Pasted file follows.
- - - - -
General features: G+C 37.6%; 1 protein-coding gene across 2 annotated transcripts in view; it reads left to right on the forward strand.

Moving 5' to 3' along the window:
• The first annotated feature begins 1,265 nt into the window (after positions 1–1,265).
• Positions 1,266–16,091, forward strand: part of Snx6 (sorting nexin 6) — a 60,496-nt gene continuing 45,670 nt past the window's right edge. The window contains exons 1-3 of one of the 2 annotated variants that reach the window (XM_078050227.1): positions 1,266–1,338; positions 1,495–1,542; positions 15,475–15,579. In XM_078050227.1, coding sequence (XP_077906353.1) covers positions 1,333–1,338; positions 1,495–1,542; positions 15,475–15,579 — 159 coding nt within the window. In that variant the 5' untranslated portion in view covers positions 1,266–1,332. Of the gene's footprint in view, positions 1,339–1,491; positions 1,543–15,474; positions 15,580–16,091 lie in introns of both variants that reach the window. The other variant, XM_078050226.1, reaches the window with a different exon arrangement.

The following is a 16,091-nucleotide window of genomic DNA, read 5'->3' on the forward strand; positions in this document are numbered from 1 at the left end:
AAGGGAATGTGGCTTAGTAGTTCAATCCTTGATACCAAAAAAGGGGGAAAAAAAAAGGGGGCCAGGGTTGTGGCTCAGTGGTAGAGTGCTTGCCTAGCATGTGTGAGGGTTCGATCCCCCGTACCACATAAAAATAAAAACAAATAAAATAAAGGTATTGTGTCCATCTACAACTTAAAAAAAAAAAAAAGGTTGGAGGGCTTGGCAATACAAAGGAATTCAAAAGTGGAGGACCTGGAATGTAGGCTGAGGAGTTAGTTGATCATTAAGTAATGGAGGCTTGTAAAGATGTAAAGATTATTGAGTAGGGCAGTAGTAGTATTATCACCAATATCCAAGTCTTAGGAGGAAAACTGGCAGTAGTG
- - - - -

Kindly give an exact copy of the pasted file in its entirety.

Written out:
General features: G+C 37.6%; 1 protein-coding gene across 2 annotated transcripts in view; it reads left to right on the forward strand.

Moving 5' to 3' along the window:
• The first annotated feature begins 1,265 nt into the window (after positions 1–1,265).
• Positions 1,266–16,091, forward strand: part of Snx6 (sorting nexin 6) — a 60,496-nt gene continuing 45,670 nt past the window's right edge. The window contains exons 1-3 of one of the 2 annotated variants that reach the window (XM_078050227.1): positions 1,266–1,338; positions 1,495–1,542; positions 15,475–15,579. In XM_078050227.1, coding sequence (XP_077906353.1) covers positions 1,333–1,338; positions 1,495–1,542; positions 15,475–15,579 — 159 coding nt within the window. In that variant the 5' untranslated portion in view covers positions 1,266–1,332. Of the gene's footprint in view, positions 1,339–1,491; positions 1,543–15,474; positions 15,580–16,091 lie in introns of both variants that reach the window. The other variant, XM_078050226.1, reaches the window with a different exon arrangement.

The following is a 16,091-nucleotide window of genomic DNA, read 5'->3' on the forward strand; positions in this document are numbered from 1 at the left end:
AAGGGAATGTGGCTTAGTAGTTCAATCCTTGATACCAAAAAAGGGGGAAAAAAAAAGGGGGCCAGGGTTGTGGCTCAGTGGTAGAGTGCTTGCCTAGCATGTGTGAGGGTTCGATCCCCCGTACCACATAAAAATAAAAACAAATAAAATAAAGGTATTGTGTCCATCTACAACTTAAAAAAAAAAAAAAGGTTGGAGGGCTTGGCAATACAAAGGAATTCAAAAGTGGAGGACCTGGAATGTAGGCTGAGGAGTTAGTTGATCATTAAGTAATGGAGGCTTGTAAAGATGTAAAGATTATTGAGTAGGGCAGTAGTAGTATTATCACCAATATCCAAGTCTTAGGAGGAAAACTGGCAGTAGTG